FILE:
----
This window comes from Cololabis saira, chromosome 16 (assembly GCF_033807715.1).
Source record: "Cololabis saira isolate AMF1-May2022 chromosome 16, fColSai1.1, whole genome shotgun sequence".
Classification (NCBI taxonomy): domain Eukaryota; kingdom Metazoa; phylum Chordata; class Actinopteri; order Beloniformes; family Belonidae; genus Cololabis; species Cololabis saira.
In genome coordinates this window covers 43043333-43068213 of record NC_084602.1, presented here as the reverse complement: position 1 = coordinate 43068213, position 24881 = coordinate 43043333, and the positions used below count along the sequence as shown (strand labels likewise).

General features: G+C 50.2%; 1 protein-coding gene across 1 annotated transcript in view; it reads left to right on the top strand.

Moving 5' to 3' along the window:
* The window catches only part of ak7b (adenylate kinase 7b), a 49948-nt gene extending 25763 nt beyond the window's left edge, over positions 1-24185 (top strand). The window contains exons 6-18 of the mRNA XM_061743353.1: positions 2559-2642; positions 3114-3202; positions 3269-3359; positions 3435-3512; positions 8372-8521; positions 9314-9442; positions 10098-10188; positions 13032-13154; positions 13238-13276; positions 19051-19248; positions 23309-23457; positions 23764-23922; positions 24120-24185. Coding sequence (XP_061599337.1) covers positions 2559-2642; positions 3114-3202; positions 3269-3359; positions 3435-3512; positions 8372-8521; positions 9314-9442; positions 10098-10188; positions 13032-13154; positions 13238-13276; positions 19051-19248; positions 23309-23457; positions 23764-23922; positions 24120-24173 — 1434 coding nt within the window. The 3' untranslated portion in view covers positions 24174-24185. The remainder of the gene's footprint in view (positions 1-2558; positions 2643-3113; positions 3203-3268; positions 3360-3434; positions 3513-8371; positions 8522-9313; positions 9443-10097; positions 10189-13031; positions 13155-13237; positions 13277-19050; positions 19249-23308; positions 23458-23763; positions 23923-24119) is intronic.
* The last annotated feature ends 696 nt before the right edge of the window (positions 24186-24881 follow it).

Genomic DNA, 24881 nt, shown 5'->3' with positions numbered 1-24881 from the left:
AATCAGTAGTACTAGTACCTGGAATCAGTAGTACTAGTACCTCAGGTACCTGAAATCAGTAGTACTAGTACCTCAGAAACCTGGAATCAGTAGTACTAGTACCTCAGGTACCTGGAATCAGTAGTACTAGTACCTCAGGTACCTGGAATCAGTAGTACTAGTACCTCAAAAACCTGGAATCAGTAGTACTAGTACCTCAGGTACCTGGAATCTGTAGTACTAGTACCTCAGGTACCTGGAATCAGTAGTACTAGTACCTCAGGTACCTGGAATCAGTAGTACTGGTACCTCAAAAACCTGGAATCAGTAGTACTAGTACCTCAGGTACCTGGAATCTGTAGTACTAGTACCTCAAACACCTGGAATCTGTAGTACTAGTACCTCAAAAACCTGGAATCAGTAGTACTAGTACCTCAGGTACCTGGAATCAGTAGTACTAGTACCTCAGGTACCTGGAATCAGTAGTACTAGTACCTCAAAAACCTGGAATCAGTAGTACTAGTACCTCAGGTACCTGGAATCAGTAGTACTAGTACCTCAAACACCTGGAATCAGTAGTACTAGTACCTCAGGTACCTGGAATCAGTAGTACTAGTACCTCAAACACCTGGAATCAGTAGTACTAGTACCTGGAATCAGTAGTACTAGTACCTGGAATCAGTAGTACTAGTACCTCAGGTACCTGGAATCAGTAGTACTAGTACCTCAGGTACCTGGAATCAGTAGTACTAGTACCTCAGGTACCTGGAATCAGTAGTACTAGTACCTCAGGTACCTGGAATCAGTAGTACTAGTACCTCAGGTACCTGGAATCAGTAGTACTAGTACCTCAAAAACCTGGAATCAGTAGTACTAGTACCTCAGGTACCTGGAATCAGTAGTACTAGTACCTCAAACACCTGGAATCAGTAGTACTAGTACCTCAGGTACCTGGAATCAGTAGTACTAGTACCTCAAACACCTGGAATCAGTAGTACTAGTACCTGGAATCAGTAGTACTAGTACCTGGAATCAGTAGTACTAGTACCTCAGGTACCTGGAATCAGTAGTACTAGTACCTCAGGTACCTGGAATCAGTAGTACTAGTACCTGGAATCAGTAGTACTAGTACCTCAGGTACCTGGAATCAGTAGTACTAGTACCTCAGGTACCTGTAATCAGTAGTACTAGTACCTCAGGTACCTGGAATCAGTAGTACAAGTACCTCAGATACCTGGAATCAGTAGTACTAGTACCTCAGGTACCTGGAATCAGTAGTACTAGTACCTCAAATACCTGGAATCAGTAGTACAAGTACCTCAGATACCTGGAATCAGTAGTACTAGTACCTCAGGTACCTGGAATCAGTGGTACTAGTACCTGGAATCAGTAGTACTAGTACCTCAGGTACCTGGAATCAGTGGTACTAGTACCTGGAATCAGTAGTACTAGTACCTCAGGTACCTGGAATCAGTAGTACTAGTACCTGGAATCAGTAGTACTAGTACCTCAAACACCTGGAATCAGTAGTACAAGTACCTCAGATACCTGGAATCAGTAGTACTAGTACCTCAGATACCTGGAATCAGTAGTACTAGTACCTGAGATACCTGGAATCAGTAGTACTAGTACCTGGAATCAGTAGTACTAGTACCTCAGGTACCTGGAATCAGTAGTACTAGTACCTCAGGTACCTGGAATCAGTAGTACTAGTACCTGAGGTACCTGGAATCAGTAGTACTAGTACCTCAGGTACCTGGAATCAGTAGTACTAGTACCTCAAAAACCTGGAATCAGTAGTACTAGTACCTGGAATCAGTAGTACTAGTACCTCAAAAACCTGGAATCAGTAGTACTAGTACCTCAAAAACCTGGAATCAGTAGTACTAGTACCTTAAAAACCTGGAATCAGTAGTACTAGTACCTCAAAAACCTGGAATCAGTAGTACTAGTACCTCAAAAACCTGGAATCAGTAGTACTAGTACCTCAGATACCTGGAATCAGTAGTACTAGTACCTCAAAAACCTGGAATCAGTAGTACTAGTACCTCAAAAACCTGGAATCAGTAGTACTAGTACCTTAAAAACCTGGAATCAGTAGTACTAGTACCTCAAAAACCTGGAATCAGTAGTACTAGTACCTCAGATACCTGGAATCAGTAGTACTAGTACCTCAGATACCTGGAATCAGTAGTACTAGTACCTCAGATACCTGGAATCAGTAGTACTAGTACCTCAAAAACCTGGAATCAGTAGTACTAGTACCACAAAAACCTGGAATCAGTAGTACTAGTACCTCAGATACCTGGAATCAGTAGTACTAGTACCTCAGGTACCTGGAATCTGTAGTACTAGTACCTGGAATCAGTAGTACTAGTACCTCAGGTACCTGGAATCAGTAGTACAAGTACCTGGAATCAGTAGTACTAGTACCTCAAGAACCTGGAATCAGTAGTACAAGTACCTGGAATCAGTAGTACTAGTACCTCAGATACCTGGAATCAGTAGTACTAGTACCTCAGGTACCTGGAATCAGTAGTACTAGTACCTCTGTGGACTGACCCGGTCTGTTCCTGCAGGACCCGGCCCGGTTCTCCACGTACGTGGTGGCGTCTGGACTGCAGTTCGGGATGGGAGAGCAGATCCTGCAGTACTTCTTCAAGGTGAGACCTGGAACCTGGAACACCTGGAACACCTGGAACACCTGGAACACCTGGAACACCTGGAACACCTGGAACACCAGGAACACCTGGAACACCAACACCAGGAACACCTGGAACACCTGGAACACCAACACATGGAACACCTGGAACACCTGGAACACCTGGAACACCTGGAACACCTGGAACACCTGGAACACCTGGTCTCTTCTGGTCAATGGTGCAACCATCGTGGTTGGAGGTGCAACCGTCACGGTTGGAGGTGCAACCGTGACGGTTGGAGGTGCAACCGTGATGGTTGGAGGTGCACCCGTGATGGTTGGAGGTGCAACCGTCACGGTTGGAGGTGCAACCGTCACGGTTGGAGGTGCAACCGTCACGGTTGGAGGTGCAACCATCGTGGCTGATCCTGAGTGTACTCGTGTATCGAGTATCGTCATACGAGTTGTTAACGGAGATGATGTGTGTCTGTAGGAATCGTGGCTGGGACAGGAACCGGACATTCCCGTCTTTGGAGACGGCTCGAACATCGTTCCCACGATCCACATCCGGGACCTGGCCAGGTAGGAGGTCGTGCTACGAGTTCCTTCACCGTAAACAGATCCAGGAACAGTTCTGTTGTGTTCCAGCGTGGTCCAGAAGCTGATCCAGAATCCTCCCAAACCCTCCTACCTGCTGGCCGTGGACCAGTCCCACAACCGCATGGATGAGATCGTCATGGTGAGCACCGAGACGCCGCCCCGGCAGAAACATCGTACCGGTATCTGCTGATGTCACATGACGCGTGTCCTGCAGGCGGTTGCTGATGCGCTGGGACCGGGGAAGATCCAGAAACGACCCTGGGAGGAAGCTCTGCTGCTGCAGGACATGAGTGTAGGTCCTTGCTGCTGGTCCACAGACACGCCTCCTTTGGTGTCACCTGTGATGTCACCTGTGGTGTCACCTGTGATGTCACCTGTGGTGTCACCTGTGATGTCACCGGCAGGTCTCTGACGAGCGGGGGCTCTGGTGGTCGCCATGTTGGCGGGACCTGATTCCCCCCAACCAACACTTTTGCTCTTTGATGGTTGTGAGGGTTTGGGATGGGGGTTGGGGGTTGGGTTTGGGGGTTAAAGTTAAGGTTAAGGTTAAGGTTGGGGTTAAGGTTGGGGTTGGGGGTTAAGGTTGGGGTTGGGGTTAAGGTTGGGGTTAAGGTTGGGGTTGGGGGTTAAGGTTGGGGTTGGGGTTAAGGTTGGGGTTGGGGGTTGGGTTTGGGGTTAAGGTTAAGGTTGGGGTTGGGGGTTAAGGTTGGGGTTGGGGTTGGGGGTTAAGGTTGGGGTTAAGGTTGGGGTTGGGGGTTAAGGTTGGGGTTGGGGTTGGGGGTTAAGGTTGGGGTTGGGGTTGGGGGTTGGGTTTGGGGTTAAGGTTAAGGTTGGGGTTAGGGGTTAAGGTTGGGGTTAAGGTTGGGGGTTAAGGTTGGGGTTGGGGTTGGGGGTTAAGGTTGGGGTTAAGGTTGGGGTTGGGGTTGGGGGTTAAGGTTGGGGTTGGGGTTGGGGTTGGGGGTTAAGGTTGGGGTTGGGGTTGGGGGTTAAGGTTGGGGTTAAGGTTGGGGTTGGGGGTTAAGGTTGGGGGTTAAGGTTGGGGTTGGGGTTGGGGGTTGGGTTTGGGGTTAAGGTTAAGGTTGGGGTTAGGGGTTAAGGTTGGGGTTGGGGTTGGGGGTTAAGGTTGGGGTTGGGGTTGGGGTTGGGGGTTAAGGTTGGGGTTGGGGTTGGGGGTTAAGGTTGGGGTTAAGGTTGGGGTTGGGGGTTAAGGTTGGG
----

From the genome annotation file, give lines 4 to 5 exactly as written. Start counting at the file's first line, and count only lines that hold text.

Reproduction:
In genome coordinates this window covers 43043333-43068213 of record NC_084602.1, presented here as the reverse complement: position 1 = coordinate 43068213, position 24881 = coordinate 43043333, and the positions used below count along the sequence as shown (strand labels likewise).

General features: G+C 50.2%; 1 protein-coding gene across 1 annotated transcript in view; it reads left to right on the top strand.